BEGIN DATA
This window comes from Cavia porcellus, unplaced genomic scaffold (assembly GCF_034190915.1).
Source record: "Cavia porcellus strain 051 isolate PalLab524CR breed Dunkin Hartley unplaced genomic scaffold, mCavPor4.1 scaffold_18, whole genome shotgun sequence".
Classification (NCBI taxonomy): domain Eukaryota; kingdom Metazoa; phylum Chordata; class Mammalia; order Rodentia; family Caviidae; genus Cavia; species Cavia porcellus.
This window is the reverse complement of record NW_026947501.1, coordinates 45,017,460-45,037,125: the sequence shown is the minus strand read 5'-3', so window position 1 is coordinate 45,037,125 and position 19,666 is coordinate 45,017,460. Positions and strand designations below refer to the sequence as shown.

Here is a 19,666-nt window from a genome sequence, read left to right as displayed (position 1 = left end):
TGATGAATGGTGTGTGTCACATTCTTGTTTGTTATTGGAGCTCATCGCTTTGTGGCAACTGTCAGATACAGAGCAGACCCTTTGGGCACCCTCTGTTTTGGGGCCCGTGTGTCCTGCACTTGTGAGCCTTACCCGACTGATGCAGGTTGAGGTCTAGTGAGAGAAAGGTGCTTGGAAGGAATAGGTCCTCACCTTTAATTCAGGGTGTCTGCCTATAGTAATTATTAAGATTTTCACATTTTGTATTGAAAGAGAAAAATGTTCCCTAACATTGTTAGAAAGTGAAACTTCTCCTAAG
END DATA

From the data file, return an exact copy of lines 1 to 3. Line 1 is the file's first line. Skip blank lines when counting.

This window comes from Cavia porcellus, unplaced genomic scaffold (assembly GCF_034190915.1).
Source record: "Cavia porcellus strain 051 isolate PalLab524CR breed Dunkin Hartley unplaced genomic scaffold, mCavPor4.1 scaffold_18, whole genome shotgun sequence".
Classification (NCBI taxonomy): domain Eukaryota; kingdom Metazoa; phylum Chordata; class Mammalia; order Rodentia; family Caviidae; genus Cavia; species Cavia porcellus.